Back to the complete issue
Monday, 26 March 2018

Only the government is truly happy with the Ride-Hailing Apps Act

LEGISLATION WATCH- One thing we learned from the ‘national dialogue’ on the Ride-Hailing Apps Act: Only the government is really happy with it. The Support Egypt Coalition led what it calls a national dialogue on the Ride-Hailing Apps Act on Sunday, bringing together MPs, government officials and representatives from the companies. The general consensus of the meeting appears to be that while the law is a good start, much more needs to be done. The event came as the government rushes to legalize ride-hailing apps such as Uber and Careem, whose licenses were put at risk by a ruling from the Administrative Court favoring taxi drivers.

The government line: The Ride-Hailing Apps Act is key, if only because it’s the state’s first to attempt to regulate the sharing economy, Investment Minister Sahar Nasr said, according to Al Shorouk. Passing the bill is in the public interest: It helps create jobs and complements the government’s development strategy, she added. The government is developing new cities and is keen to develop reliable public transportation systems in cooperation with the private sector, Nasr noted.

Nasr also may have thrown a dig at grandstanding MPs when she says that the law has been through a number of committees in the House and the government and their input has been taken into consideration.

The companies get their say: Careem’s public relations director, Dalia El Nasr, showed the flag for the private sector, according to the newspaper. She called for moderate pricing of licenses under the act, a justifiable complaint considering reports that permits to drive for a ride-sharing service could cost 125% more than taxi licenses do (which, frankly, is just insane). Ride-sharing apps should also be exempted from having to prove to regulators that all of their divers are insured, a requirement El Nasr says would be logistically difficult for a multinational with some 100k drivers. (On this: Give us a break. Proof of insurance should be a basic, as it is in every jurisdiction in the world that we can think of). Overall, El Nasr is pushing for a looser, more lenient regulatory framework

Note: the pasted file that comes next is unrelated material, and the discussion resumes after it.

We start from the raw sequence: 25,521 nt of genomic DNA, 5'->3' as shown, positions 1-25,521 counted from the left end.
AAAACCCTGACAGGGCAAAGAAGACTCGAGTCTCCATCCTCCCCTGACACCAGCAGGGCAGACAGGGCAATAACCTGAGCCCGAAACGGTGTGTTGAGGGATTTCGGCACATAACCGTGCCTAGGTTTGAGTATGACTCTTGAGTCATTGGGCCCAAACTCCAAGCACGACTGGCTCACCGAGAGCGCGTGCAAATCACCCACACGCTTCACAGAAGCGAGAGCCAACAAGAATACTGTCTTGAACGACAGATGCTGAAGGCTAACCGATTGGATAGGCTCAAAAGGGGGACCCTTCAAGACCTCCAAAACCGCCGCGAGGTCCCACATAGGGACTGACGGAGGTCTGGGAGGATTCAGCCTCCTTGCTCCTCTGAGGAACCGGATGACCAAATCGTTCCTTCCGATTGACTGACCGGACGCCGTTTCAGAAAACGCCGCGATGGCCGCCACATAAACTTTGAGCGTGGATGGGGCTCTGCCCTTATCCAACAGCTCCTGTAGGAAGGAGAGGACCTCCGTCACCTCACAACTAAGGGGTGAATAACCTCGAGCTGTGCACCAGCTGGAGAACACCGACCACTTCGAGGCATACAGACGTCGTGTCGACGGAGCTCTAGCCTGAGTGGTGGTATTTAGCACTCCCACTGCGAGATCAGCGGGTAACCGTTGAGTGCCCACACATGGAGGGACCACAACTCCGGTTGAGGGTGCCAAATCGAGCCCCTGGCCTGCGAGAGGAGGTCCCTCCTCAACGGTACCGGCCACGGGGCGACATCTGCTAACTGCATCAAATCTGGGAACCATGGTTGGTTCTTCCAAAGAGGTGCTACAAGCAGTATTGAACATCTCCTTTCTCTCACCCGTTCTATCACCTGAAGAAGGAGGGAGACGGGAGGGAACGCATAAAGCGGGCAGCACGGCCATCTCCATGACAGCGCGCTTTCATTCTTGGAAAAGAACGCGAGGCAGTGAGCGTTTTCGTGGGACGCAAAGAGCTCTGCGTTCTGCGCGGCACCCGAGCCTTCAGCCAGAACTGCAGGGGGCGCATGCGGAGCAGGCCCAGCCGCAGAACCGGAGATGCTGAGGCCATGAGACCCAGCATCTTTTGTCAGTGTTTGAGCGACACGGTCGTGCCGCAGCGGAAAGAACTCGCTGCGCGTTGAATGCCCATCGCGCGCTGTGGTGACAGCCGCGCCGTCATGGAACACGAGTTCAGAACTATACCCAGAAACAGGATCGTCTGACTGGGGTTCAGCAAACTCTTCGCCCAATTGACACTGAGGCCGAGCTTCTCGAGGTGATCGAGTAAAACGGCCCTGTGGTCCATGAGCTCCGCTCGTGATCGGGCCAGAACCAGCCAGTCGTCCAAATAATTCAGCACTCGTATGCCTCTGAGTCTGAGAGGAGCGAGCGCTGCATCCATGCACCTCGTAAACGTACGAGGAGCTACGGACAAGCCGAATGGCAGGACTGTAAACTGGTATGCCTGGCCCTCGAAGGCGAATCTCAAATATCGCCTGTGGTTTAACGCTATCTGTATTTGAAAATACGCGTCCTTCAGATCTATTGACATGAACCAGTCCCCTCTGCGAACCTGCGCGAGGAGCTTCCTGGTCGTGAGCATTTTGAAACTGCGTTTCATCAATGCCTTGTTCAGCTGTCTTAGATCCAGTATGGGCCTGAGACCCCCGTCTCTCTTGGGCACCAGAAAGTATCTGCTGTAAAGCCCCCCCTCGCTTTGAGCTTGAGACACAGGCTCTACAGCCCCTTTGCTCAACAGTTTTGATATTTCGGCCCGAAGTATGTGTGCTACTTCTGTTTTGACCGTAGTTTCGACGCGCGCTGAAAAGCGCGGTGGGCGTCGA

The House wants to appease taxis—and collect your data: MPs positively slobbered as they looked to score points with taxi drivers, criticizing a bill they themselves helped draft. “[Ride-hailing] companies have harmed regular taxi drivers who pay taxes and license fees to the state,” said House Transport Committee deputy chair Mohamed Zain, according to Al Masry Al Youm. (Find us a taxi driver who pays taxes on his earnings driving a cab and we’ll find you the sole living saint in Egypt.) Zain also pushed for the law to guarantee that companies open user data to the government and store that data in Egypt — a feature of the law first revealed by the NYT’s Declan Walsh last year. The head of the House ICT Committee, Nidal El Saeed, supported those articles, but called for them to be slightly loosened. He did, however, double down on support for taxi drivers, calling for a referendum on the law be put to them, Al Shorouk reports.

Brilliant. Let’s pass the democratic process to a group whose interests are in no way threatened by this bill. That’s the mature way to do it…

Enterprise is a daily publication of Enterprise Ventures LLC, an Egyptian limited liability company (commercial register 83594), and a subsidiary of Inktank Communications. Summaries are intended for guidance only and are provided on an as-is basis; kindly refer to the source article in its original language prior to undertaking any action. Neither Enterprise Ventures nor its staff assume any responsibility or liability for the accuracy of the information contained in this publication, whether in the form of summaries or analysis. © 2022 Enterprise Ventures LLC.

Enterprise is available without charge thanks to the generous support of HSBC Egypt (tax ID: 204-901-715), the leading corporate and retail lender in Egypt; EFG Hermes (tax ID: 200-178-385), the leading financial services corporation in frontier emerging markets; SODIC (tax ID: 212-168-002), a leading Egyptian real estate developer; SomaBay (tax ID: 204-903-300), our Red Sea holiday partner; Infinity (tax ID: 474-939-359), the ultimate way to power cities, industries, and homes directly from nature right here in Egypt; CIRA (tax ID: 200-069-608), the leading providers of K-12 and higher level education in Egypt; Orascom Construction (tax ID: 229-988-806), the leading construction and engineering company building infrastructure in Egypt and abroad; Moharram & Partners (tax ID: 616-112-459), the leading public policy and government affairs partner; Palm Hills Developments (tax ID: 432-737-014), a leading developer of commercial and residential properties; Mashreq (tax ID: 204-898-862), the MENA region’s leading homegrown personal and digital bank; Industrial Development Group (IDG) (tax ID:266-965-253), the leading builder of industrial parks in Egypt; Hassan Allam Properties (tax ID:  553-096-567), one of Egypt’s most prominent and leading builders; and Saleh, Barsoum & Abdel Aziz (tax ID: 220-002-827), the leading audit, tax and accounting firm in Egypt.